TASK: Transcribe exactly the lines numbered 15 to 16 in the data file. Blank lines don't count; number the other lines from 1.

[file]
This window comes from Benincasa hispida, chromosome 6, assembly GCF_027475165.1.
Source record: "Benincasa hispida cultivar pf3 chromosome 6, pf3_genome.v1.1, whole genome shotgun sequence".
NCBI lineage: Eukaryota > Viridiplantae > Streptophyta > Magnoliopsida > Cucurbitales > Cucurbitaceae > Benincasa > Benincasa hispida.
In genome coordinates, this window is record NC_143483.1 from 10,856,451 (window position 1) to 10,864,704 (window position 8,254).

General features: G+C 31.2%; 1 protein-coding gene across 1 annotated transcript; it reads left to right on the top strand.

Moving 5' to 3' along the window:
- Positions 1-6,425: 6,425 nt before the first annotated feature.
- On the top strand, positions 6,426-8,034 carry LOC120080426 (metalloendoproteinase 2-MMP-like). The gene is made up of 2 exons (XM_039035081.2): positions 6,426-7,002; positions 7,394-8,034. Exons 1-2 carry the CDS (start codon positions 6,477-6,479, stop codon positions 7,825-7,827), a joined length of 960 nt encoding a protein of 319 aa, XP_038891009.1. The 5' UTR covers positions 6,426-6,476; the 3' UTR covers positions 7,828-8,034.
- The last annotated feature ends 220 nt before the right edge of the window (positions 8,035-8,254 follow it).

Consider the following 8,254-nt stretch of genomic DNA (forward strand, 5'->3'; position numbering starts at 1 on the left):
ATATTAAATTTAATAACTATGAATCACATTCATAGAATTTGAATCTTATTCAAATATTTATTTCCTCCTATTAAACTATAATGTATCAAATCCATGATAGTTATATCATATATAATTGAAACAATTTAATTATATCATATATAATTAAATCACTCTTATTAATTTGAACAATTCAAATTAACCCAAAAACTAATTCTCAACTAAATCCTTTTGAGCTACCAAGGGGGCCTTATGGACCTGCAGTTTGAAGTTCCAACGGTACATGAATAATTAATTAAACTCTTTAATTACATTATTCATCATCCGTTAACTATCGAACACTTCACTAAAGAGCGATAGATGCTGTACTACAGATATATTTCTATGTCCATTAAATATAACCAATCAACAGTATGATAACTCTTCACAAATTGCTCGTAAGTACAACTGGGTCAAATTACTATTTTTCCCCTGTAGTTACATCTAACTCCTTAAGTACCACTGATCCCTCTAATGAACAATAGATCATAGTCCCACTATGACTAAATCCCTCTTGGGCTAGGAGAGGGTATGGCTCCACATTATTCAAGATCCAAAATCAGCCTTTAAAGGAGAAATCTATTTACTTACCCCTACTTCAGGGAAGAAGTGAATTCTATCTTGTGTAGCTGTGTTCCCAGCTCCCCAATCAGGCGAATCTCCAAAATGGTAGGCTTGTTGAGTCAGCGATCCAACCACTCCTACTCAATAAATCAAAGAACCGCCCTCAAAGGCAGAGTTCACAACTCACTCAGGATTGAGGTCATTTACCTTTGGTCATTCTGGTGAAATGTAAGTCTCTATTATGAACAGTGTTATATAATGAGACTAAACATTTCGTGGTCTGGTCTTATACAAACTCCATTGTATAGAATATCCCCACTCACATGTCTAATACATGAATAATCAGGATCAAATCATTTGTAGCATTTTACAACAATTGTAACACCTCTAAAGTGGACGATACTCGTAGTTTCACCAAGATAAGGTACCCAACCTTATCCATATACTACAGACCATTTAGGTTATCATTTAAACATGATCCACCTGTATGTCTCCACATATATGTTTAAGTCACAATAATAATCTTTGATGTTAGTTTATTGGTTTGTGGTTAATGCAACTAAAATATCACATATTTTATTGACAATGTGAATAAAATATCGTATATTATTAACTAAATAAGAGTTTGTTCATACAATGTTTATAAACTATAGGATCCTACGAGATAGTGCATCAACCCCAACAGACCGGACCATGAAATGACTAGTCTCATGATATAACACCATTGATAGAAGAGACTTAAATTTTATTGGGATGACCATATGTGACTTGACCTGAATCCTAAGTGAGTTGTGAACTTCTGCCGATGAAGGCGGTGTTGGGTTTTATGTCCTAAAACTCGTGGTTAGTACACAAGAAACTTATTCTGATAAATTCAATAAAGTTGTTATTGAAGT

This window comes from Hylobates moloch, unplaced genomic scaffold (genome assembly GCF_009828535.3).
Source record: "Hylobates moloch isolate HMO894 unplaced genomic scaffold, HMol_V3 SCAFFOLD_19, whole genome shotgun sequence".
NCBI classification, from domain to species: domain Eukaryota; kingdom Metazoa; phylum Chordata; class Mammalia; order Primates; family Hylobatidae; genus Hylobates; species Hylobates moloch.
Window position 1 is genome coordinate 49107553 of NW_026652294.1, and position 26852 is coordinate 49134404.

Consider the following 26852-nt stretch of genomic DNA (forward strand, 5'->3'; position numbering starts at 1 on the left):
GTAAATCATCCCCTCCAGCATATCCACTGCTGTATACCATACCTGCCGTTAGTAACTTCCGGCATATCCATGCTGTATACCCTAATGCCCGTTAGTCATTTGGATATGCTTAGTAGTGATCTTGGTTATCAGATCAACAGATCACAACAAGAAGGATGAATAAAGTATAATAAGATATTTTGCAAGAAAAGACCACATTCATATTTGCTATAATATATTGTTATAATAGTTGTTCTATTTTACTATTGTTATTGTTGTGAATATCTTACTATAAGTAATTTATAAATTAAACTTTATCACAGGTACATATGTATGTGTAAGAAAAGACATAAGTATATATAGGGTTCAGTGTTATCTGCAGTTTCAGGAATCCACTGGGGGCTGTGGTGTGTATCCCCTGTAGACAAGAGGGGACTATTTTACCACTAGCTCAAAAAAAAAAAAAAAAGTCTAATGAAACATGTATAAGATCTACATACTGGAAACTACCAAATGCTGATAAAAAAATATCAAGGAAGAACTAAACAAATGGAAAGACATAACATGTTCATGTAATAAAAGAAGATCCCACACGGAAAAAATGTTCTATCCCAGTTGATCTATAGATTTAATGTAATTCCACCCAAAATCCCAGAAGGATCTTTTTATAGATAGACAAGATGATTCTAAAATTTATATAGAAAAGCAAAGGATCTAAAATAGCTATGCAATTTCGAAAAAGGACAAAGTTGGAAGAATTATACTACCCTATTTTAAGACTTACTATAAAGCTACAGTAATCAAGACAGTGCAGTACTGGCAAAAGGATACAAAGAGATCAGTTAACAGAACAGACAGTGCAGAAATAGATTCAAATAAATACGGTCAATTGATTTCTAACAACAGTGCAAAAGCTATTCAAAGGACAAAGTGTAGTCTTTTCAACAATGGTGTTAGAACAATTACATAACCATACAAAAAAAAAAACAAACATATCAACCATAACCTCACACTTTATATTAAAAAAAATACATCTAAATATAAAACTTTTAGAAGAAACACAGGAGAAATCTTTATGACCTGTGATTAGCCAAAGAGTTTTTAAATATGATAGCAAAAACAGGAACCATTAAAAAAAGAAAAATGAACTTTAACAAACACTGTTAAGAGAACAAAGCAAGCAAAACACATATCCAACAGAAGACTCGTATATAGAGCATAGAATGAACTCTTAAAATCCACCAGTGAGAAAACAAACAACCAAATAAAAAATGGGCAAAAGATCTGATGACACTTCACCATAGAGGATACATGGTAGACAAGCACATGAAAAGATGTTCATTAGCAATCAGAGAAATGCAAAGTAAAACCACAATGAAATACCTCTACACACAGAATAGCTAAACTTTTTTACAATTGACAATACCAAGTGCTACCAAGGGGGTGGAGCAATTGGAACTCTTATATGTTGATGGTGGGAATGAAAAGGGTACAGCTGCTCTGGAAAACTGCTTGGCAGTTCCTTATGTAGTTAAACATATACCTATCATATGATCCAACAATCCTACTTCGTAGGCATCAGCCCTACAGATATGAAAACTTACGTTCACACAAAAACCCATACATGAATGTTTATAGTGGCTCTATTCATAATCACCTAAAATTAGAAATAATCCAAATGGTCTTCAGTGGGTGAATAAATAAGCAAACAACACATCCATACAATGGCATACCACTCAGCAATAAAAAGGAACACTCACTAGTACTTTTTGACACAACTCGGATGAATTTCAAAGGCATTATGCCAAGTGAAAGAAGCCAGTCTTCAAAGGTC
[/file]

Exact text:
Window position 1 is genome coordinate 49107553 of NW_026652294.1, and position 26852 is coordinate 49134404.

Consider the following 26852-nt stretch of genomic DNA (forward strand, 5'->3'; position numbering starts at 1 on the left):